0-90 along the backroad peach blossoms fly
He slips glances at her sunlit inner thigh as he throttles and shifts, the hemi whining wire-tight. All day he’s waited for her, driving the same streets from stoplight to stoplight, as shadows climbed the stubby Main Street buildings. Now she’s done with ringing up Dixies, with fending off the locals in their threadbare tees and splattered workpants. He shifts again as they take the bend by Miller’s Farm, flash by one of Old Man Miller’s prized bulls before it can even look up. She laughs, her blond hair blowing wild, all the windows down. She holds her open palm into the wind as if to sail away, gives him that sideways look. Tonight they’ll park again out by the lake. Already he can feel her flesh on his, see her pale face shining as if to slip its skin, hear her breath giving life to wishes—to head out west, past the Mississippi’s muddy flow. To drive far from her parents’ shotgun rooms, his father’s temper and pile of empties. His graveyard shift. To find a plot of land, green and deep. To see nothing but what they can call their own.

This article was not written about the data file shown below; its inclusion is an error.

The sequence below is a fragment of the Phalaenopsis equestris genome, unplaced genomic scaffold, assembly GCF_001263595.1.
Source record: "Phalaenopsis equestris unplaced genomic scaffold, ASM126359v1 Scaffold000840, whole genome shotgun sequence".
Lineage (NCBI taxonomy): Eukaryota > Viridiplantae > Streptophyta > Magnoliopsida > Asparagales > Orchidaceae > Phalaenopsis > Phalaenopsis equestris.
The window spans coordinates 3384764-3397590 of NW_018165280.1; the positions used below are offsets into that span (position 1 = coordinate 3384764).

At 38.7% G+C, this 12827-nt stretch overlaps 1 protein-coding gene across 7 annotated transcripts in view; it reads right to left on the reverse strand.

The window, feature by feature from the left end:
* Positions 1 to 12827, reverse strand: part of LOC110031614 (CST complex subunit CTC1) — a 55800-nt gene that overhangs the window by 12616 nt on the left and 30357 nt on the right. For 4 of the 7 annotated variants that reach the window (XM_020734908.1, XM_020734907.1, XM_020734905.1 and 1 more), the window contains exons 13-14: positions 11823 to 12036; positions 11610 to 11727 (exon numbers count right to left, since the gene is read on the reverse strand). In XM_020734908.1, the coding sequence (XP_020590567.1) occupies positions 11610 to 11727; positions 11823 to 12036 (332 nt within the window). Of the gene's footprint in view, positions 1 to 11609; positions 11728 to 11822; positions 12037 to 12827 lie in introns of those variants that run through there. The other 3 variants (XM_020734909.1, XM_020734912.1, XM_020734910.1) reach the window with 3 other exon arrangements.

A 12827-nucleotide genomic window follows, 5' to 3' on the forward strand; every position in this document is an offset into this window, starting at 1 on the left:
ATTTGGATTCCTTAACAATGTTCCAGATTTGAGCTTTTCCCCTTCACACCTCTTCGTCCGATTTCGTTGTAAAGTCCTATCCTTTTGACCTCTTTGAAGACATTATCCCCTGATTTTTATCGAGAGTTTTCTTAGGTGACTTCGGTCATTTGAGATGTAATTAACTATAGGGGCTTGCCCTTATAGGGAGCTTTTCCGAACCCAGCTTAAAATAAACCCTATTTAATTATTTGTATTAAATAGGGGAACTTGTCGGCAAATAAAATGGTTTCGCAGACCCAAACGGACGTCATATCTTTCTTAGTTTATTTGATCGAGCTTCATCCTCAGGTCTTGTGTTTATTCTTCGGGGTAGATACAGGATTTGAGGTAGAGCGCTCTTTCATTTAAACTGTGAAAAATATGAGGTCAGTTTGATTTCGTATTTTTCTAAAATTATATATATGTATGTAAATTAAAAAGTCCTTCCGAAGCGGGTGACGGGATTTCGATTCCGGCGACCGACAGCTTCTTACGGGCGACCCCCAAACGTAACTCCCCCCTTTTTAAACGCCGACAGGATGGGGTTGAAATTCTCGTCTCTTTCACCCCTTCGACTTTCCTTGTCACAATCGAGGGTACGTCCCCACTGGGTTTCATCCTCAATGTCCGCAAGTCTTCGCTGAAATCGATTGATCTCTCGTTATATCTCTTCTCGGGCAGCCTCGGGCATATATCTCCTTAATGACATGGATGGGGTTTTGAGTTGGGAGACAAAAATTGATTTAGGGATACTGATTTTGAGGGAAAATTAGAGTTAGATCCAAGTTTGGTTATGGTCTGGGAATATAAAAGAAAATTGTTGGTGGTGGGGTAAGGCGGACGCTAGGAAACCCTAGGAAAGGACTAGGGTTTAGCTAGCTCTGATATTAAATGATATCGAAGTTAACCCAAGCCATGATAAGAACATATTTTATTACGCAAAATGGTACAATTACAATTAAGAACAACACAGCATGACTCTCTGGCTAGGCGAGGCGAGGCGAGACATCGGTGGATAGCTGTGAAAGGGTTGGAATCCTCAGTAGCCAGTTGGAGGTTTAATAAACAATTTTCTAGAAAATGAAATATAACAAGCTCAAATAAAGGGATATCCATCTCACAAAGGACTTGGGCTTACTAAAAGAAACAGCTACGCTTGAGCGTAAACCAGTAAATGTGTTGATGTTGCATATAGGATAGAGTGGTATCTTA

crossroads down every turn the same horizon
has been writing haiku, haibun, and related essays for 35 years and wonders where the time went. His most recent chapbook, Head-On: Haibun Stories (Red Bird Chapbooks, 2018), received an honorable mention in the Haibun category of the Haiku Society of America Merit Book Awards. He is currently the editor in chief of contemporary haibun online and lives on Cape Cod with his wife, Alice.
⚡What’s Left Unsaid: Hemingway’s Iceberg Theory &
Harriot West’s “Empty Spaces” in contemporary haibun